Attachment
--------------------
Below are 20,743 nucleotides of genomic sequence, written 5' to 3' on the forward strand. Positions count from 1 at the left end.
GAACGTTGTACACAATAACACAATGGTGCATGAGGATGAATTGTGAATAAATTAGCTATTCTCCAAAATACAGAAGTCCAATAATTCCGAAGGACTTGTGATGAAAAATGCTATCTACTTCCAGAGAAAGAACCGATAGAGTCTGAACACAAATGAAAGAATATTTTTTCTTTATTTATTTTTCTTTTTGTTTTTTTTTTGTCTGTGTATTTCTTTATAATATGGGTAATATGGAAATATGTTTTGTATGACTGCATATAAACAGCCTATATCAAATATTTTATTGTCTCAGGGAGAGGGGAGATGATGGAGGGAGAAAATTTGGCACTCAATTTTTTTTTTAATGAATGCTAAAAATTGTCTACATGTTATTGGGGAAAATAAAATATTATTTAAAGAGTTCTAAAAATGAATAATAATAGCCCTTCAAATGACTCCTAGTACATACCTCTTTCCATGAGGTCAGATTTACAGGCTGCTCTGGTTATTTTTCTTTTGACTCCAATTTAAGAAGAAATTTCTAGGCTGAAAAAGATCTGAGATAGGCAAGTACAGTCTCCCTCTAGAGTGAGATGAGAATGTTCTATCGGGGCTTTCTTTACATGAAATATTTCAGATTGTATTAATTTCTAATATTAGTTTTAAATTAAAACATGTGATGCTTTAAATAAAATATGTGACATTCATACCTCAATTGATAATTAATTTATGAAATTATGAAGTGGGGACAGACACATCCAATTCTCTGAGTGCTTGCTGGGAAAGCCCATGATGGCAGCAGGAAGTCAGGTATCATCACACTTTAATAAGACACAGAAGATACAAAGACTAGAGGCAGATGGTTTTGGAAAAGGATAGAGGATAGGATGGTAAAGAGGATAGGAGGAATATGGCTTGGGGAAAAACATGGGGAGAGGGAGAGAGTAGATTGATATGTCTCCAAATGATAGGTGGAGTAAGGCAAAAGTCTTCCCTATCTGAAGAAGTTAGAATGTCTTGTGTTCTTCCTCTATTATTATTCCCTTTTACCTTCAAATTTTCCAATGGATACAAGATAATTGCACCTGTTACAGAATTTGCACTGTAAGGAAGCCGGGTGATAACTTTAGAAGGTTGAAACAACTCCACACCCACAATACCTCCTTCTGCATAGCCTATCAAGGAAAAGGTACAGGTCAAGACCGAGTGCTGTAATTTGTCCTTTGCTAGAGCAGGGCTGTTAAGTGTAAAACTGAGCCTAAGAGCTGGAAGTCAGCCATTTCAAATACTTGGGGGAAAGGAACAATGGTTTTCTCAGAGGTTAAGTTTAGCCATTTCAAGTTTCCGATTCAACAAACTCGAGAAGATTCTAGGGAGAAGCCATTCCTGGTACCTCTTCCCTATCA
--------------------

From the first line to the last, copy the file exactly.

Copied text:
Below are 20,743 nucleotides of genomic sequence, written 5' to 3' on the forward strand. Positions count from 1 at the left end.
GAACGTTGTACACAATAACACAATGGTGCATGAGGATGAATTGTGAATAAATTAGCTATTCTCCAAAATACAGAAGTCCAATAATTCCGAAGGACTTGTGATGAAAAATGCTATCTACTTCCAGAGAAAGAACCGATAGAGTCTGAACACAAATGAAAGAATATTTTTTCTTTATTTATTTTTCTTTTTGTTTTTTTTTTGTCTGTGTATTTCTTTATAATATGGGTAATATGGAAATATGTTTTGTATGACTGCATATAAACAGCCTATATCAAATATTTTATTGTCTCAGGGAGAGGGGAGATGATGGAGGGAGAAAATTTGGCACTCAATTTTTTTTTTAATGAATGCTAAAAATTGTCTACATGTTATTGGGGAAAATAAAATATTATTTAAAGAGTTCTAAAAATGAATAATAATAGCCCTTCAAATGACTCCTAGTACATACCTCTTTCCATGAGGTCAGATTTACAGGCTGCTCTGGTTATTTTTCTTTTGACTCCAATTTAAGAAGAAATTTCTAGGCTGAAAAAGATCTGAGATAGGCAAGTACAGTCTCCCTCTAGAGTGAGATGAGAATGTTCTATCGGGGCTTTCTTTACATGAAATATTTCAGATTGTATTAATTTCTAATATTAGTTTTAAATTAAAACATGTGATGCTTTAAATAAAATATGTGACATTCATACCTCAATTGATAATTAATTTATGAAATTATGAAGTGGGGACAGACACATCCAATTCTCTGAGTGCTTGCTGGGAAAGCCCATGATGGCAGCAGGAAGTCAGGTATCATCACACTTTAATAAGACACAGAAGATACAAAGACTAGAGGCAGATGGTTTTGGAAAAGGATAGAGGATAGGATGGTAAAGAGGATAGGAGGAATATGGCTTGGGGAAAAACATGGGGAGAGGGAGAGAGTAGATTGATATGTCTCCAAATGATAGGTGGAGTAAGGCAAAAGTCTTCCCTATCTGAAGAAGTTAGAATGTCTTGTGTTCTTCCTCTATTATTATTCCCTTTTACCTTCAAATTTTCCAATGGATACAAGATAATTGCACCTGTTACAGAATTTGCACTGTAAGGAAGCCGGGTGATAACTTTAGAAGGTTGAAACAACTCCACACCCACAATACCTCCTTCTGCATAGCCTATCAAGGAAAAGGTACAGGTCAAGACCGAGTGCTGTAATTTGTCCTTTGCTAGAGCAGGGCTGTTAAGTGTAAAACTGAGCCTAAGAGCTGGAAGTCAGCCATTTCAAATACTTGGGGGAAAGGAACAATGGTTTTCTCAGAGGTTAAGTTTAGCCATTTCAAGTTTCCGATTCAACAAACTCGAGAAGATTCTAGGGAGAAGCCATTCCTGGTACCTCTTCCCTATCA